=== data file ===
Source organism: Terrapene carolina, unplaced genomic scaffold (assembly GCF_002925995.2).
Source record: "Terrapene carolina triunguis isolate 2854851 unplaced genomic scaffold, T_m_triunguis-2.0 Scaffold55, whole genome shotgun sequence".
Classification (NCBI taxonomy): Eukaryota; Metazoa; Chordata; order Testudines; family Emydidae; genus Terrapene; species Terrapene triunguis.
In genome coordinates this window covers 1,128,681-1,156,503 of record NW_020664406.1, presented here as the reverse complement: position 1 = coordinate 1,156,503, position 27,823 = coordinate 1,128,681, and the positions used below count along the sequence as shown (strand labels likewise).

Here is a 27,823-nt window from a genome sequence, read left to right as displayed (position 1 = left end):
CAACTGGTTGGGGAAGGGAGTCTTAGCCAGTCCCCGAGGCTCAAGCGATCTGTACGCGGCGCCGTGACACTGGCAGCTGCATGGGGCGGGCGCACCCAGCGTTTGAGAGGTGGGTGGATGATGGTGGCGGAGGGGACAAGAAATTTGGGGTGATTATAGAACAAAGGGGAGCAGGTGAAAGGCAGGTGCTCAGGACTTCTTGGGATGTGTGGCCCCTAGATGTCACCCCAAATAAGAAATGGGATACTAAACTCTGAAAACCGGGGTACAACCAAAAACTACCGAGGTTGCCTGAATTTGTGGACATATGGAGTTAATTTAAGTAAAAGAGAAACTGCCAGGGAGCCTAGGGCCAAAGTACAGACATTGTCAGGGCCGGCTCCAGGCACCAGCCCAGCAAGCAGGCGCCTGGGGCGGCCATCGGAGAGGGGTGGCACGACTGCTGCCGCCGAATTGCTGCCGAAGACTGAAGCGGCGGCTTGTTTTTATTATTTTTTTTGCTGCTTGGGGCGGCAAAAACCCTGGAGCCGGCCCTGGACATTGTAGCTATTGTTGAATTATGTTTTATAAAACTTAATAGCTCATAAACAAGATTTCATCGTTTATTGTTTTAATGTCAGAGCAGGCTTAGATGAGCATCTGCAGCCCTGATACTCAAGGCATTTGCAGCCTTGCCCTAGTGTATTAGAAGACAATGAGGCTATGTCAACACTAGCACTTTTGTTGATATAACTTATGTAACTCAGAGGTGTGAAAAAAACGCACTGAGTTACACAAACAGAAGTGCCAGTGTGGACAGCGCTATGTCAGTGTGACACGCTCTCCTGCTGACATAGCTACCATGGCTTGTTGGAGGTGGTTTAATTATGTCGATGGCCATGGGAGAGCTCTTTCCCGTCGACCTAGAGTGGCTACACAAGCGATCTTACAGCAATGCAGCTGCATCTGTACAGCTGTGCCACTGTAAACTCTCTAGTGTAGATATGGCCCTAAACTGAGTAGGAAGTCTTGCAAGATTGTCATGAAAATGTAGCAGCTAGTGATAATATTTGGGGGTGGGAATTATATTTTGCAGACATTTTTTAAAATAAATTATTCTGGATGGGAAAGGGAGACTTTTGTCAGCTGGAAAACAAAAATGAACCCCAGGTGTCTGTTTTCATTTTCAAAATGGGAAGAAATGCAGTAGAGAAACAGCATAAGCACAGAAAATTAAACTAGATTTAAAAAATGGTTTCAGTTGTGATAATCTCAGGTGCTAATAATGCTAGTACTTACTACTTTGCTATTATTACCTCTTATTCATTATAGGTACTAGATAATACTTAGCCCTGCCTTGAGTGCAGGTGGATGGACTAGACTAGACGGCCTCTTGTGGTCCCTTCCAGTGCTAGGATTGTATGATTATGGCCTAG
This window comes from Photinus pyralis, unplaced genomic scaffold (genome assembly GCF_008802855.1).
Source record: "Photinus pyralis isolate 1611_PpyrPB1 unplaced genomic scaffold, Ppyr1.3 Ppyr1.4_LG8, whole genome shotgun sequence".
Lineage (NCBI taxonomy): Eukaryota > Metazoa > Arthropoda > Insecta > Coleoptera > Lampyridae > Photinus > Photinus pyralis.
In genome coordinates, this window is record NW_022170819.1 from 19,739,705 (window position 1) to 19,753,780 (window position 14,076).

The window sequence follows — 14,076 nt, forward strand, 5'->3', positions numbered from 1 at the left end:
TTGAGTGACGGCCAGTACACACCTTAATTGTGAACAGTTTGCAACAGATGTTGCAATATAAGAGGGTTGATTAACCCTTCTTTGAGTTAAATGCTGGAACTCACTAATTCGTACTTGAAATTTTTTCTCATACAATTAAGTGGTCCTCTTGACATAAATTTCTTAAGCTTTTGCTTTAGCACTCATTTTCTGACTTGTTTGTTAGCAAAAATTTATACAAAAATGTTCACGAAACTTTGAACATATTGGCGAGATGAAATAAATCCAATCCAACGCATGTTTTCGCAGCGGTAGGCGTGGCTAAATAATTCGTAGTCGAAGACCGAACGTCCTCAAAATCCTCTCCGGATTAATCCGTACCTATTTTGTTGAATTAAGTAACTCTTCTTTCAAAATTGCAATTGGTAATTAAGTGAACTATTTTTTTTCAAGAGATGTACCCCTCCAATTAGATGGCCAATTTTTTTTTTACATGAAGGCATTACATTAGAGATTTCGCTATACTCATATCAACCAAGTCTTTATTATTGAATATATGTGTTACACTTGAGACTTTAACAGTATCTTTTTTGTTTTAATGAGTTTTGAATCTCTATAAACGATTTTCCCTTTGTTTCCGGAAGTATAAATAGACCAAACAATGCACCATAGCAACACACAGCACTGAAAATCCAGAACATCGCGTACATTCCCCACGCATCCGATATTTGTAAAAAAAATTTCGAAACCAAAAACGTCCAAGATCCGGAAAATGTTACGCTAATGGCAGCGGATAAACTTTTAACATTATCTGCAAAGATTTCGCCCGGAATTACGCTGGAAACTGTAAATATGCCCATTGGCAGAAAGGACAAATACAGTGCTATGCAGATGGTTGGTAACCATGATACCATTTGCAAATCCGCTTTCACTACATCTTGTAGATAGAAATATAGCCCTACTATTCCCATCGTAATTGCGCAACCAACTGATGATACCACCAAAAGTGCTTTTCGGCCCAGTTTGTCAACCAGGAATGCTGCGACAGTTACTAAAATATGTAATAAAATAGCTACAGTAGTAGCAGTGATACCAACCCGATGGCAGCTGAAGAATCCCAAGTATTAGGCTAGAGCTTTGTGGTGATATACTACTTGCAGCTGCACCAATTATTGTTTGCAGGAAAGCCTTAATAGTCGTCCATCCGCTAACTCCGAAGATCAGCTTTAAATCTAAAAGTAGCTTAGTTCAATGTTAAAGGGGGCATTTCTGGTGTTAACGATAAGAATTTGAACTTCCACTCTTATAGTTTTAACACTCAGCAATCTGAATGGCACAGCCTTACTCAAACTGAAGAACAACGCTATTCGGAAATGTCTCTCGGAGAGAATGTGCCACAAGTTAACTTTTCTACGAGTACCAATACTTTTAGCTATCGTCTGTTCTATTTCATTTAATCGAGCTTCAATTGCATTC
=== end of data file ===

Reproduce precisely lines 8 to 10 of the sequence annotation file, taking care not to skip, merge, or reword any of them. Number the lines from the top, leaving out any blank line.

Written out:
Source record: "Photinus pyralis isolate 1611_PpyrPB1 unplaced genomic scaffold, Ppyr1.3 Ppyr1.4_LG8, whole genome shotgun sequence".
Lineage (NCBI taxonomy): Eukaryota > Metazoa > Arthropoda > Insecta > Coleoptera > Lampyridae > Photinus > Photinus pyralis.
In genome coordinates, this window is record NW_022170819.1 from 19,739,705 (window position 1) to 19,753,780 (window position 14,076).